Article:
You might have heard that the Federal Reserve has cut interest rates by 0.25% to 2.25% at their meeting today. This is the first cut since 2008, and it looks likely that lower rates will prevail for longer than anticipated. But what exactly does that mean for you and your investments?
The Impact of a Fed Rate Cut
If rates were indeed to stay this low, then the effect it would have on different investments would be profound. This is because interest rates and bond prices have an inverse relationship. So, since interest rates are being lowered, bonds will yield less. Currently, the 10-year government bond yields just over 2%. This leaves stocks as one of the only asset classes left that look inexpensive relative to their potential yield. The results are even more profound if you consider dividends and share buybacks, which both represent cash returned to shareholders.
Dividends and Share Buybacks
Dividends are paid out to all shareholders while share buybacks increase the ownership stake of each shareholder. The cash returned by companies in the S&P 500i totaled $1.3 trillion in the last year; a yield of 5.3%. The average cash returned in the last 5 years totaled $1 trillion per year; a yield of 4.1%. By contrast, AAA corporate bonds with maturities of 20 years or more yield 3.5%. Furthermore, that yield will not grow overtime from your purchase price as the company‚Äôs earnings grow.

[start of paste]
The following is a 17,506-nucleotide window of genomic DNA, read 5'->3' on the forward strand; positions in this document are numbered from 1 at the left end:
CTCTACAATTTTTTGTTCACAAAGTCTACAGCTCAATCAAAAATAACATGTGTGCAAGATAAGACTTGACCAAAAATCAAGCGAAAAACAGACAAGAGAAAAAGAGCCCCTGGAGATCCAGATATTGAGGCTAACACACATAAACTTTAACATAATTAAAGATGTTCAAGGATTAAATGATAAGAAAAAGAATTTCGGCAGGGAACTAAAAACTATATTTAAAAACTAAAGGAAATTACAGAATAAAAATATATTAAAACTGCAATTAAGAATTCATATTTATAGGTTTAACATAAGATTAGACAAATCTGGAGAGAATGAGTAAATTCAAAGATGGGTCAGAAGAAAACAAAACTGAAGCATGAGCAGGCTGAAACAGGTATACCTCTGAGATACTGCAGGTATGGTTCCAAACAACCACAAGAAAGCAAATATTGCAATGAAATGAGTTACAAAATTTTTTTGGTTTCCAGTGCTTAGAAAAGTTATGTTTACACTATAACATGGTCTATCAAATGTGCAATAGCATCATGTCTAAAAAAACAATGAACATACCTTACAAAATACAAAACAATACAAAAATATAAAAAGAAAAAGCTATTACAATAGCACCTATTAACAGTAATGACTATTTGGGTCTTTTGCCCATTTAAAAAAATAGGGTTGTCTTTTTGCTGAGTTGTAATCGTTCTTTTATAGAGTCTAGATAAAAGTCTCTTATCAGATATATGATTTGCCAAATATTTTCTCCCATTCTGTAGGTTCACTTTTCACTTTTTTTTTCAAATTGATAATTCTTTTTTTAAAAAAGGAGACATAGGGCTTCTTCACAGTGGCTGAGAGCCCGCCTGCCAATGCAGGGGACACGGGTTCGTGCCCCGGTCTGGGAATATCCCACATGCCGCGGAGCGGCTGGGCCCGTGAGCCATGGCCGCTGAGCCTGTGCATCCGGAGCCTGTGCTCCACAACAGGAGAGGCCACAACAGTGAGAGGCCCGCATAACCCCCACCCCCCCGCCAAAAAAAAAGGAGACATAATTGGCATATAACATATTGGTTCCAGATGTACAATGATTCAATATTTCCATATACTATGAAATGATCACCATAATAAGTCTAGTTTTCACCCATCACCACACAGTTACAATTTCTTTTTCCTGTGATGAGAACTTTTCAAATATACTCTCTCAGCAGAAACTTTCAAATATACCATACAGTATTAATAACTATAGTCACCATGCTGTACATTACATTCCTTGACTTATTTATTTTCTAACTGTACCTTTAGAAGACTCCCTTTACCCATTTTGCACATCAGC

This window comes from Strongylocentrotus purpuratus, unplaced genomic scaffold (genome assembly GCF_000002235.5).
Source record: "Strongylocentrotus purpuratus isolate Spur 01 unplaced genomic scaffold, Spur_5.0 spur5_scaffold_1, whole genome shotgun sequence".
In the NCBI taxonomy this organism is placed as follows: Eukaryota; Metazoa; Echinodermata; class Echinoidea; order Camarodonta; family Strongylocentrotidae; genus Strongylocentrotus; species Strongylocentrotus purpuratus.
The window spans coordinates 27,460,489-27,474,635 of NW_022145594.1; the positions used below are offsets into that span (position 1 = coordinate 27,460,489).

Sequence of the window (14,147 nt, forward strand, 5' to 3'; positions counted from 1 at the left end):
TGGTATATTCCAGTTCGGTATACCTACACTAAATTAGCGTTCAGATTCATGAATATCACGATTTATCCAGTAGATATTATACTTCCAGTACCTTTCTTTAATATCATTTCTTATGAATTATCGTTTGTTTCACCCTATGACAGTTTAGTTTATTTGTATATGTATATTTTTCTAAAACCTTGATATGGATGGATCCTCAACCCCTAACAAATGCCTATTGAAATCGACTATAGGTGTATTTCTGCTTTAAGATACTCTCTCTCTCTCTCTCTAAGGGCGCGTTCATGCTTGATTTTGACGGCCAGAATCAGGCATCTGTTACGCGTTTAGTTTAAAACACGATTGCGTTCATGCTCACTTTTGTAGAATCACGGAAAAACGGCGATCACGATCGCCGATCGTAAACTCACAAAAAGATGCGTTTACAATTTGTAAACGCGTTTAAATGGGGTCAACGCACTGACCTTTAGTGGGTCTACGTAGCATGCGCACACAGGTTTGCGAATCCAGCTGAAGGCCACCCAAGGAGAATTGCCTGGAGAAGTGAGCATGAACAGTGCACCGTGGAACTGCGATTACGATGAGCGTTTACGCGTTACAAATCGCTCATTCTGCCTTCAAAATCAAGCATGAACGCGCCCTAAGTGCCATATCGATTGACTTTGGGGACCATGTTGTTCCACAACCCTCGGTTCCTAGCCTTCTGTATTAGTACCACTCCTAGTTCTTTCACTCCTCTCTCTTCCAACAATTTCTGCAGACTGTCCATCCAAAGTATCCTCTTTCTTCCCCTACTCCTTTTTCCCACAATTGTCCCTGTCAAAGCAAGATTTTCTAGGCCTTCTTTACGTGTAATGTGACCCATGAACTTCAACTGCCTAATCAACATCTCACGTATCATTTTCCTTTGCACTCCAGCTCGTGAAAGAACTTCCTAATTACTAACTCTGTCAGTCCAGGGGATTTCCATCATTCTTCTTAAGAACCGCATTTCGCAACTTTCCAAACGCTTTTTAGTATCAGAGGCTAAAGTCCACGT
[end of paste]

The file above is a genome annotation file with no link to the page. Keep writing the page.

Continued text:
This means that an investor‚Äôs likely best choice is to invest in stocks. A lower interest rate for longer means that stocks should now be worth more than they would have been if rates were to increase or remain the same. And as you can see, it‚Äôs not even a close race between stocks and bonds.
i – The Standard & Poor’s 500 (S&P 500) is an unmanaged group of securities considered to be representative of the stock market in general.¬† It is a market value weighted index with each stock’s weight in the index proportionate to its market value.